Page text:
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Australia Ends Daylight Saving Time in March/April 2009


Published 10-Mar-2009

Many parts of Australia will end its daylight saving time on Sunday, April 5, 2009. However, Western Australia will turn the clocks back one week earlier, on Sunday, March 29, 2009.

Two surfers at sunrise

Australia Ends DST in March/April 2009

Many Australians will experience less sunlight in the afternoons in areas affected by the daylight saving end date in Australia.

©iStockphoto.com/Dean Turner

Western Australia will kick-start the end of Australia’s 2008–2009 daylight saving schedule on Sunday, March 29, 2009, which is the same time that many European countries begin their schedule. The Australian Capital Territory (ACT), New South Wales, South Australia, Tasmania and Victoria will end daylight saving time on Sunday, April 5, 2009, which is when New Zealand finishes its schedule. The clocks will move back from 3am (or 03:00) to 2am (or 02:00) in the states’ and territory's local time.

Queensland, Western Australia and South Australia recently received media attention due to speculation on possible changes, or a push for change, regarding daylight saving time in these states in the future.

Western Australia’s Referendum Date Approaches

Daylight saving time in Western Australia comes to an end at 3am (03:00) AWDT, where the clocks move back by one hour to 2am (or 02:00) AWST, on March 29, 2009. After this, Western Australians will vote on the future of the state’s daylight saving time on May 16, 2009. This trial has attracted much media attention and controversy in the lead up to the referendum. The state’s Premier Colin Barnett recently commented that he had yet to make up his mind on how he would vote at the referendum (cited in Australia’s ABC News online, March 9, 2009).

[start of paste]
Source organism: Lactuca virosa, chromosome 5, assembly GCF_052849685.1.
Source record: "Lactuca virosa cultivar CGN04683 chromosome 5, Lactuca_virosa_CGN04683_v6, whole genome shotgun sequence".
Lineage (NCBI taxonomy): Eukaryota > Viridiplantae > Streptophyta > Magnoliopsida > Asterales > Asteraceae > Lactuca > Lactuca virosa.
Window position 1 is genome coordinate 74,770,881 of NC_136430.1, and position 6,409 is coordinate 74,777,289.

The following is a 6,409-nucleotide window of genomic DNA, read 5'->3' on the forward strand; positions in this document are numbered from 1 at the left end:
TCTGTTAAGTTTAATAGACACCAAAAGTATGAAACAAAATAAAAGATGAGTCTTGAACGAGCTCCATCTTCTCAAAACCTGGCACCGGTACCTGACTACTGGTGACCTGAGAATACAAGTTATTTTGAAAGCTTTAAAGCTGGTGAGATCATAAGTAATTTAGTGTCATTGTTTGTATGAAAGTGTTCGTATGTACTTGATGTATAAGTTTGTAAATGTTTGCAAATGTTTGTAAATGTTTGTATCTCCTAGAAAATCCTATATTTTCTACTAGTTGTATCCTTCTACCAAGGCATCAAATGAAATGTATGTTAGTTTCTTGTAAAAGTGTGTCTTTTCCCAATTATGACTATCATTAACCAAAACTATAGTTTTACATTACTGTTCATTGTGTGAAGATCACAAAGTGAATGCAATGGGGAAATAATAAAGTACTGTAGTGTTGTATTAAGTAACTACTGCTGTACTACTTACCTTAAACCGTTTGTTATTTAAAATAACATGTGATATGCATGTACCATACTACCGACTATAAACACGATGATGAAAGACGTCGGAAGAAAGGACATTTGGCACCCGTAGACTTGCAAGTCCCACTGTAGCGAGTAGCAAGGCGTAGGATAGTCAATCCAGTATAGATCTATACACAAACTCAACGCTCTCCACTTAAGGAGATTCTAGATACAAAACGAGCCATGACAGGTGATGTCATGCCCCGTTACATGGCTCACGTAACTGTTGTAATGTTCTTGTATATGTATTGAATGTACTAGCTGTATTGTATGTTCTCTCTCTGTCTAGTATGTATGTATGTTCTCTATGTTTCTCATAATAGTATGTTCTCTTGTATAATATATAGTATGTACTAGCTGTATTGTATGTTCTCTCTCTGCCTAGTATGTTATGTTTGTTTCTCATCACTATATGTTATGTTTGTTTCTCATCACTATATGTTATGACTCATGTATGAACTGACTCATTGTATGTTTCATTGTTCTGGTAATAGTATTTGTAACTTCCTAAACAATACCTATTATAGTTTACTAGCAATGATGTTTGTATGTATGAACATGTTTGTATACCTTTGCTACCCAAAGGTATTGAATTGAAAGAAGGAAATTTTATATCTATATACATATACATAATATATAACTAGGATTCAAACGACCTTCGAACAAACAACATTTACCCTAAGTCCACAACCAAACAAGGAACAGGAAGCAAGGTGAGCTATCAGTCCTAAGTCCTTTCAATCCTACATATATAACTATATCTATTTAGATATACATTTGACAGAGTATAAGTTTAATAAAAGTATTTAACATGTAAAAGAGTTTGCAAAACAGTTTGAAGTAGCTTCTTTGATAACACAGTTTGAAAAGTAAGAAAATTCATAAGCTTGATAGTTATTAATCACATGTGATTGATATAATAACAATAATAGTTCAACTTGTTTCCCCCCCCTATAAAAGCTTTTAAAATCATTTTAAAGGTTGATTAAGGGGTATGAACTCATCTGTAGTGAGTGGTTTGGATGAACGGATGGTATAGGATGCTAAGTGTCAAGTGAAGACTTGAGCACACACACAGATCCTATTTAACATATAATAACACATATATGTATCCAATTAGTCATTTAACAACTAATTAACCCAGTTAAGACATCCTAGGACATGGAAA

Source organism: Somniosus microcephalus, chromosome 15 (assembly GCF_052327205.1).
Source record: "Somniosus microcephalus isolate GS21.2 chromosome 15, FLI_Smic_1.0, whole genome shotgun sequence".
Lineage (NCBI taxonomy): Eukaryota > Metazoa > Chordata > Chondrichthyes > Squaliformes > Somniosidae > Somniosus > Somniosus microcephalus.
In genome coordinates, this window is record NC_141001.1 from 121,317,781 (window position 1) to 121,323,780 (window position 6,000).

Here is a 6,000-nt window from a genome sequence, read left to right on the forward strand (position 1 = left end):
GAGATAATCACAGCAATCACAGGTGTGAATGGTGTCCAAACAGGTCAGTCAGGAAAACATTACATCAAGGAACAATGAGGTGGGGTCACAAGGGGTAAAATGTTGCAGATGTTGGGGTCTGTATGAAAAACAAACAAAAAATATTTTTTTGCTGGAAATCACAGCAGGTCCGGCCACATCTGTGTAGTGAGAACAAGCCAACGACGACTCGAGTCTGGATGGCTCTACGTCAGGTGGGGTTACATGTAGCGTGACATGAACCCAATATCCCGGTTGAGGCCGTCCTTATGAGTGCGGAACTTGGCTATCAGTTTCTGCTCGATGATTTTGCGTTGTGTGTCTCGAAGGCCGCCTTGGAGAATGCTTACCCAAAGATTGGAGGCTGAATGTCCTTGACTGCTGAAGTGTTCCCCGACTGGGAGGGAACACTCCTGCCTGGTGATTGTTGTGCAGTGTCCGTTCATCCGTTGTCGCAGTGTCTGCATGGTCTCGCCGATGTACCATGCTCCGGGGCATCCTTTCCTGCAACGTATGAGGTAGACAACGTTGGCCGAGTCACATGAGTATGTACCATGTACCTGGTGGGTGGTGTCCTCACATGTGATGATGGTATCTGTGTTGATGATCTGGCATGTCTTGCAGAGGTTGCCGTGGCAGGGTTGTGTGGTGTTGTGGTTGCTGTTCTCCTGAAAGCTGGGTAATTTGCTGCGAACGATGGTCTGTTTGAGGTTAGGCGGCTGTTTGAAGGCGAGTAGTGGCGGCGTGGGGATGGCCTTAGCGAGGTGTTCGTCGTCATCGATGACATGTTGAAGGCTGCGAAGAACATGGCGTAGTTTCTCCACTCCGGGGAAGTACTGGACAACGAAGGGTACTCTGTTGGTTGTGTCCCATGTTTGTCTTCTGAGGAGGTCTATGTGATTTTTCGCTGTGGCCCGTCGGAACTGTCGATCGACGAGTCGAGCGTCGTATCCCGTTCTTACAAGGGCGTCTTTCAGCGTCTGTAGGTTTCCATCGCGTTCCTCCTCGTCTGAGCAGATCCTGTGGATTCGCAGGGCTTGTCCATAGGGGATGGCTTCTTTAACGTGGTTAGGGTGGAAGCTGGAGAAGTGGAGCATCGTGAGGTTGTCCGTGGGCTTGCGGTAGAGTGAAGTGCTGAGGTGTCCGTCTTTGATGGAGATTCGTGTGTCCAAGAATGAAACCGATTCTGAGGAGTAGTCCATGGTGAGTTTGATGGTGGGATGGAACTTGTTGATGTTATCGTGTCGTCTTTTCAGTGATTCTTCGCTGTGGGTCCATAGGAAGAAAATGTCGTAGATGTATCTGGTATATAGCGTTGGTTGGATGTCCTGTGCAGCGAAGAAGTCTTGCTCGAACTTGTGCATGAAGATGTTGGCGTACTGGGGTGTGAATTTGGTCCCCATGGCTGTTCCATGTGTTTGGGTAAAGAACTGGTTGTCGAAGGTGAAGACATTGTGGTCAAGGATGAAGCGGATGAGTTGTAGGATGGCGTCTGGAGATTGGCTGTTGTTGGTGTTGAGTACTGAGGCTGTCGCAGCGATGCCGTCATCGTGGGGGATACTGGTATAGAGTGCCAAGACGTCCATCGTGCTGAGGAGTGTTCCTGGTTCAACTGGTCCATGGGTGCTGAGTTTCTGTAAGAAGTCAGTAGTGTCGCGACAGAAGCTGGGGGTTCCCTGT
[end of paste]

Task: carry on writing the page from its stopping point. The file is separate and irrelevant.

Many of Western Australia’s businesses are lobbying for people to vote “yes” to daylight saving time, which has support from the state’s Chamber of Commerce and Industry. However, many beachside cafes in Perth experienced a downturn in breakfast and coffee trade due to the dark mornings, which saw fewer customers, during the daylight saving schedule.

Many farmers in rural Western Australia reject daylight saving time for various reasons, including fear of increased sun exposure while working. Skin cancer is the most common form of cancer in Australia, according to the Australian Government’s Department of Health and Ageing. The risk of skin cancer increases with the amount of exposure to the sun, even if sunscreen is used, according to the Cancer Council ACT.

Queensland’s Battle for Daylight Saving Time

Many Queenslanders will consider daylight saving time as an issue to consider when they decide who to vote for at the next state election on March 21, 2009. The Labor Party, currently in government, will not reintroduce daylight saving time in the near future, if re-elected. However, a new party that promotes reintroducing daylight saving time in south-east Queensland may influence how some people will vote at the election.

The Liberal-National Party, which recently scored highly in polls as the major opposing party against the Labor Party, experienced internal conflicts regarding daylight saving time. The party expelled one of its members in early March 2009 after he decided to run against an endorsed candidate over the issue of daylight saving time. Shannon Crane, who supports daylight saving time, is now running as an independent in the Gold Coast seat of Mermaid Beach.